Full-Spectrum, Broad-Spectrum, and CBD Isolates: What’s the Difference?

As a consumer, you may have become familiar with the CBD products offered across the nation. Since the 2018 Farm Bill’s legalization of industrial hemp and its derivatives, CBD’s sales have taken off. So, then: full-spectrum, broad-spectrum, and CBD isolates. What’s the difference? We see these names thrown around a lot when referring to CBD, especially CBD oil, so what do they actually mean

We want to get down to the details and fully understand what each type of CBD product is. We’ll also break down the ingredients involved in making it. Let’s dive into our comprehensive guide to help simplify what makes each type of CBD extract unique.

Why So Many CBD Products?

You may start to wonder — why are there so many different CBD products available? Hasn’t the market become oversaturated yet? As the cannabidiol industry continues to skyrocket, it’s easy to make people curious about when it’s going to slow down.

That’s just one of the many things that make the CBD market so appealing, though. The versatility of having thousands of options at your disposal is a truly unique experience. It helps you confidently pick the highest-quality products for your specific needs.

The world caught wind of CBD oil, its beneficial compounds like the other cannabinoids, terpenes, and flavonoids included, and they were eager to experience the entourage effect in full effect. 

We’re happy to stimulate this effect through powerful broad-spectrum CBD products containing no detectable THC levels. We’re also pleased to do it through our full-spectrum CBD products, holding no more than the THC’s legal maximum per bottle.

Before diving into the significant differences between a broad-spectrum product and other formulas, we want to touch on the extraction process.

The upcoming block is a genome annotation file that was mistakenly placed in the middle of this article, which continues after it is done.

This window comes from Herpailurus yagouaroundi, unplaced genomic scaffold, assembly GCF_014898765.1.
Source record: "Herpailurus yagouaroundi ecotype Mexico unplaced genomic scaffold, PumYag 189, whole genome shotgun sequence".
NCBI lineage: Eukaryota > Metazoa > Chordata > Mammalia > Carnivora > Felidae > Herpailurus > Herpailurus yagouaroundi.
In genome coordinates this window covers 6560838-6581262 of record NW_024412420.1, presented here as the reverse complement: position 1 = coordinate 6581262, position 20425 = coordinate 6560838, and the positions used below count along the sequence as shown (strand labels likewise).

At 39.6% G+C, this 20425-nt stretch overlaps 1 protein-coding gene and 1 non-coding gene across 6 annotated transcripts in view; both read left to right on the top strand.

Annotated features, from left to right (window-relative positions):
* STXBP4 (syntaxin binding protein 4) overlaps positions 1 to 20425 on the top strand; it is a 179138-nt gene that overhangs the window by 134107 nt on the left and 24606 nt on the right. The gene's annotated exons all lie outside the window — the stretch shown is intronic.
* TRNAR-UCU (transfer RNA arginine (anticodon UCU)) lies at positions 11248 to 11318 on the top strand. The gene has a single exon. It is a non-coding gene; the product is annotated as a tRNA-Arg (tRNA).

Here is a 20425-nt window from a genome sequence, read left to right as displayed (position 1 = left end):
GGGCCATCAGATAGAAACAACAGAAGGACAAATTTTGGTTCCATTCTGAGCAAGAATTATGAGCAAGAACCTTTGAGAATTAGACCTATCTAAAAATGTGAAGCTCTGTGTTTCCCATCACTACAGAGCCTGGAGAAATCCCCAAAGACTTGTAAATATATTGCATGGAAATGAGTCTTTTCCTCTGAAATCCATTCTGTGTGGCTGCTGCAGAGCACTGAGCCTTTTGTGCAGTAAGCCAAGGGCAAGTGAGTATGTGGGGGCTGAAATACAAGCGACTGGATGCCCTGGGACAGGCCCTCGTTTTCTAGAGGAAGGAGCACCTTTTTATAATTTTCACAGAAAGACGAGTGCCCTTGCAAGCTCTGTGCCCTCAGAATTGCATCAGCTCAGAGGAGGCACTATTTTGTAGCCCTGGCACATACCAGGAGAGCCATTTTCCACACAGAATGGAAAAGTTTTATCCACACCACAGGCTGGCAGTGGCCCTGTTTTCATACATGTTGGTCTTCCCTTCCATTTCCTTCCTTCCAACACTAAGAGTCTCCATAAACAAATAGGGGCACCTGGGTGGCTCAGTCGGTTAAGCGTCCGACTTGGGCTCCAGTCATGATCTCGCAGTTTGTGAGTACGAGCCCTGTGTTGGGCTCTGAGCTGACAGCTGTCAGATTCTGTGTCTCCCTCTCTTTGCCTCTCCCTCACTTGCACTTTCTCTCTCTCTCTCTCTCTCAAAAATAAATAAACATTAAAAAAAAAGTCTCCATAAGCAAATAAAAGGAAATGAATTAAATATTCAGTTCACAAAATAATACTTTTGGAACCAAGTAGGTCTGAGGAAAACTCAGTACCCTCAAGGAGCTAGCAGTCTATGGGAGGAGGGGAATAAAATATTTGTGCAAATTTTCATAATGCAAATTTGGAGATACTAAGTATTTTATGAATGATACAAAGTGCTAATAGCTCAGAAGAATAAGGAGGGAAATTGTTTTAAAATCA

All three types of CBD formula also start at this step. In fact, it’s one of the most vital for a high-quality CBD product. There is some minor variation for each type, though it depends on the method used for extraction. However, it’s only after the extraction process that differences become more evident.

How Does CBD Get Extracted from Hemp?

There is a sophisticated process involved in taking CBD as a cannabinoid in hemp and turning it into an oil extract. 

To extract a specific cannabinoid from hemp, they first apply pressure to the plant. Rather than a harsh solvent that can damage the final extract compounds, pressurized supercritical carbon dioxide or food-safe ethanol produce high-quality extracts.

The intense pressure causes the hemp plant’s hairs, or trichomes, to burst open, releasing vital cannabinoids. For either method, molecules bind to the carbon in the ethanol or CO2 and distilled, which removes any solid plant material from the formula entirely.

From there, the CBD oil may get refined. If it’s refined of all THC, it becomes a broad-spectrum formula. Broad-spectrum is a popular option for those that want to enjoy the power of CBD without the worry of failing a drug test due to THC. 

While industrial hemp can legally contain a max of 0.3% THC, the substance itself is still federally outlawed. Likewise, consuming too much full-spectrum CBD can build up the amount of THC in your system. As a result, you could go over the maximum legal amount over time.

CBD isolates are CBD extracts that have been refined of all other compounds.

What is a CBD Isolate?

We mentioned that companies could choose to remove any unwanted cannabinoids or other hemp compounds from their formula. In some cases, a CBD brand will choose to remove all other hemp compounds besides CBD from their final product. Creating something that is typically 99+% pure CBD, this hemp-derived product is known as a CBD isolate.

Those who are sensitive to cannabinoids or want to take an even further step of a precaution than with a broad-spectrum formula find their comfort zone with CBD isolates. There is some efficacy involved, as CBD by itself has benefits for some people. The results are typically not as promising as those who choose a broad-spectrum or full-spectrum CBD oil instead, though.